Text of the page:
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Friday, September 16, 2016

Mom's work and play

My mother, Mataley Rogers, had a job almost all her life.  At least all the life after she moved to St. Louis where my sister and I went to a private school.  My mother became the technician for creating slide shows for that school.  It was called the Patrons Office.  A lot of the school was funded by contributions of Christian Scientists across the country. Also new students would come after their parents heard about the school (from grades 9-12 there were dormitories for boarding students.)

My mother learned how to use a tape recorder (reel to reel) and help people read scripts that were recorded. These tapes were played in conjunction with a slide show of the school, with a "ping" whenever it was time for the next slide.  She even would splice the tapes using some really lethal stuff, carbon tectra chloride. I really liked the scent, along with gasoline.  I was doomed to become an addict.  Wonder how I got out of that! Perhaps because I also liked the scent of coffee.

Mataley Rogers has on the headphones
Now in 1950 having a mom working full time, meant that my 4 year old sister, and myself at 8, needed to have someone care for us after school.  I don't really remember how that happened. Perhaps when we were very young, Mother got off early after school to be with us.

I do know I read every book* in the elementary/middle school library, and started on the high school library during the summers. (*Books of interest to me, of course!)

And as soon as I was 12, I helped out in Mom's office, like stapling papers and cutting things out.  I later learned how to work the old switchboard.  I was so proud of myself earning $0.40 per hour on my own.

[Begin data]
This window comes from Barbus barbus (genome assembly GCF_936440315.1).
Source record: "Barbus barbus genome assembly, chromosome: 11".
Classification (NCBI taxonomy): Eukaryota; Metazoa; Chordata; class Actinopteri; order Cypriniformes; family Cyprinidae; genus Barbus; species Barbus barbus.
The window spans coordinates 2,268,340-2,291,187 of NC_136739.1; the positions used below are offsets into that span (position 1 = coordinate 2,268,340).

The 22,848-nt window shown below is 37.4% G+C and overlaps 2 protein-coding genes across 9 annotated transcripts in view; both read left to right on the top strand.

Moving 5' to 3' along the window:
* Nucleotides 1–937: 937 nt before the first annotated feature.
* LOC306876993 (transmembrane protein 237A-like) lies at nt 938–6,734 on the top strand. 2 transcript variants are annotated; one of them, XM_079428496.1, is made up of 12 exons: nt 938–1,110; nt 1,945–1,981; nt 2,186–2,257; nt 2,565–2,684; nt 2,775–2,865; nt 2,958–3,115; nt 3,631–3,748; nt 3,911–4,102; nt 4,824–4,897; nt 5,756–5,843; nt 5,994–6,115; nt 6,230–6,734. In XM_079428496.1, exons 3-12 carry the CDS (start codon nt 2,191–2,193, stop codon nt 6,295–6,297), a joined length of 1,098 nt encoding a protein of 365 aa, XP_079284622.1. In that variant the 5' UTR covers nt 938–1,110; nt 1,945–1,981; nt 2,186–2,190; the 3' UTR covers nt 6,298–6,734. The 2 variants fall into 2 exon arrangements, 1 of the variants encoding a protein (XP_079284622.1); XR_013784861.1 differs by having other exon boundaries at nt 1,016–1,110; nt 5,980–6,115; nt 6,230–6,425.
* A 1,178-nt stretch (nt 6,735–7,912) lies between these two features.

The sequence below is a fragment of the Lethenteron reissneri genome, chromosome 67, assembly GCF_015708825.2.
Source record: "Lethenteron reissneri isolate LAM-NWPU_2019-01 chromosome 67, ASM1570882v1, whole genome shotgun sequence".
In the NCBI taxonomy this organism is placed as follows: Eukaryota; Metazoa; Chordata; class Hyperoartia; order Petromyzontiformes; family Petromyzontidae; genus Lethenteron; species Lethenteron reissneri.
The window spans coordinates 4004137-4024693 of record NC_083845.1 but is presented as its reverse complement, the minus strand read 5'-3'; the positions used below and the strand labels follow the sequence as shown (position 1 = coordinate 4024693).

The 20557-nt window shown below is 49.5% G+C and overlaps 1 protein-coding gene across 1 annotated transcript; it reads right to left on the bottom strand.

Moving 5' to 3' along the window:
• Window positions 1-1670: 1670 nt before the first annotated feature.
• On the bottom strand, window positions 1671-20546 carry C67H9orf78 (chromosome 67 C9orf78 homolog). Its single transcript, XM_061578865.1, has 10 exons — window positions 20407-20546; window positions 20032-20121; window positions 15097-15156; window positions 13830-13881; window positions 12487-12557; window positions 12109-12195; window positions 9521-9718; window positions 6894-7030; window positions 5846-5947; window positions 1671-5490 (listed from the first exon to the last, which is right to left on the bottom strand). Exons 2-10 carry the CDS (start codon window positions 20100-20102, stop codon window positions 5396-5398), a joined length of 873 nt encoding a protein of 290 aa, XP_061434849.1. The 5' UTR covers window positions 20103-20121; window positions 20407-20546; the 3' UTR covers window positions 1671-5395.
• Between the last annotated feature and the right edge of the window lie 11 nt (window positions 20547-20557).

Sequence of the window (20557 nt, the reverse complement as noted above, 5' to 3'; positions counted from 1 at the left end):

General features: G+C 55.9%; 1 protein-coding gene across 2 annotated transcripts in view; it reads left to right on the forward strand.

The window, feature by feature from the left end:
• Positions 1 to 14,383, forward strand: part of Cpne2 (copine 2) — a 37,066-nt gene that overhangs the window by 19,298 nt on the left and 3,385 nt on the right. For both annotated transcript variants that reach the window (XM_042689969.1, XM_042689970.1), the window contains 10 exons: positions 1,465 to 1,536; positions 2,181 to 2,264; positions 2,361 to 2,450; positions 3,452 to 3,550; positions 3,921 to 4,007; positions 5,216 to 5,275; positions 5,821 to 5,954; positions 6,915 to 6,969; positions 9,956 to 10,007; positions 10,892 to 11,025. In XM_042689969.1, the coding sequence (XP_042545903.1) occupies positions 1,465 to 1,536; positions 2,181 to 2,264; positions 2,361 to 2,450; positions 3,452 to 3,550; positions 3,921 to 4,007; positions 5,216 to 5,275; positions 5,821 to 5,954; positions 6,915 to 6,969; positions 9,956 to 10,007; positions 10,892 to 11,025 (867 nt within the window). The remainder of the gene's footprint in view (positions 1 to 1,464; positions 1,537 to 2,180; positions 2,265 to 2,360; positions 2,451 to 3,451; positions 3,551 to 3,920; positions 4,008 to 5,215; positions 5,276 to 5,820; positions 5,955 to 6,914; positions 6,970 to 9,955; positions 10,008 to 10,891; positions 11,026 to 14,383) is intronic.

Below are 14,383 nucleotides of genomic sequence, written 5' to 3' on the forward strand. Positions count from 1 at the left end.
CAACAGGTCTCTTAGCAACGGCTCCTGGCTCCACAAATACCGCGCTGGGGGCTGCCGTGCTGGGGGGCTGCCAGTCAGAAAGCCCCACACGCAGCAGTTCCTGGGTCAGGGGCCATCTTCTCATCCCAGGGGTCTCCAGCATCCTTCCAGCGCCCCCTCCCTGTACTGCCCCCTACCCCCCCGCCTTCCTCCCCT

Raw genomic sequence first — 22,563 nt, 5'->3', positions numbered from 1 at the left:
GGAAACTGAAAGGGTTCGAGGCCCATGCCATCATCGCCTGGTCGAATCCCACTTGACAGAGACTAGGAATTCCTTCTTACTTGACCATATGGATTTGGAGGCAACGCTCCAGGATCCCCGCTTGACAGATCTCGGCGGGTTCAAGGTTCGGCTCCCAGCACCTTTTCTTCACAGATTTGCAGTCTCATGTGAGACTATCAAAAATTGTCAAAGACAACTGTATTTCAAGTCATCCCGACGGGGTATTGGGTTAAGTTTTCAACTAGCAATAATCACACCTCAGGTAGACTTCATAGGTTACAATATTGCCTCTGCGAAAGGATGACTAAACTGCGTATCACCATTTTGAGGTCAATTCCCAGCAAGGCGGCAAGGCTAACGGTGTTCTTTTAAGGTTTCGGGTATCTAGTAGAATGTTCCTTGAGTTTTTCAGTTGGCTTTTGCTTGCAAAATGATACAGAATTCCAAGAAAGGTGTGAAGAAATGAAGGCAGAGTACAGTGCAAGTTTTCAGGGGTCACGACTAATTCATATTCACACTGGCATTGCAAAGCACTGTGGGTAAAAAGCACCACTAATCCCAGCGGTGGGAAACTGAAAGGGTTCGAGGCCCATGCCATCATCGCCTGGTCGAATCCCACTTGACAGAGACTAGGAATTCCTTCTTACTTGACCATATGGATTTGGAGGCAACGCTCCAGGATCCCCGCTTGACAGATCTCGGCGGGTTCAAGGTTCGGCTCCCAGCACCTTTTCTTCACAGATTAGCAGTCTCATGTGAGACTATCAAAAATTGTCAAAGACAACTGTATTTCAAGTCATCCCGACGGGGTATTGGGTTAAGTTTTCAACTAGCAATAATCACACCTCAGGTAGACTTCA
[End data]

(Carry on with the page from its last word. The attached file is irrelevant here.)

Not myself or my mother, but that's the kind of switchboard I used on my first job!
But this is about my mother's life.

In the 50's a woman was the housewife in a family.  But since mother was at work all day, she did everything when she got home which the other wives had all day to do.  Dad would come home from work and sit in a rocking chair and read the paper until dinner was my mother of course.

And as very young daughters we weren't much help.  I could iron handkerchiefs and pillowcases.  I doubt that my sis could do much work of help for quite a while.  And eventually I learned how to iron my dad's shirts....and of course my own clothes.  I don't remember doing any of my mother or sister's clothes.

At one point I remember my mother driving a station wagon to pick up other children (like a school bus) mornings and evenings.

 She also spent at least one year as a girl scout leader, or maybe a brownie-then a girl scout leader.  She was amazing, to have accomplished all of that.

After I took Home Economics in 8th grade I was able to bake cakes and make a few dinners which gave my mother a break.  I even learned how to sew some of my own clothes on her sewing machine.

For play, I think she liked movies.  And she also liked to read, mostly when she was in bed.  We would listen to music on the radio when we were home, and when we got our first black and white TV, it was great to be able to see Howdy Doody and The Lone Ranger. Oops, that is what us kids did!  The Walt Disney show every Sunday was popular with all the family.

Mataley Rogers posing with an antique train at a museum
Mother grew up in her grandmother's household, and her grandfather was the conductor of a train in Texas, so she was interested in the train from Texas at the museum .

I think my mother also liked to spend time in the car going for drives on Sundays.  She especially liked the Jewel Box botanical garden in Forest Park, in St. Louis, MO.

And another Forest Park favorite for every summer as I was growing up.  One night a week, Mother would take my sister and myself to sit in the free seats at the Muni, or the Operetta, as we called it.  Wonderful musical performances all summer long.  No wonder I loved Gershwin, Rodgers and Hamerstein, and all those show tunes!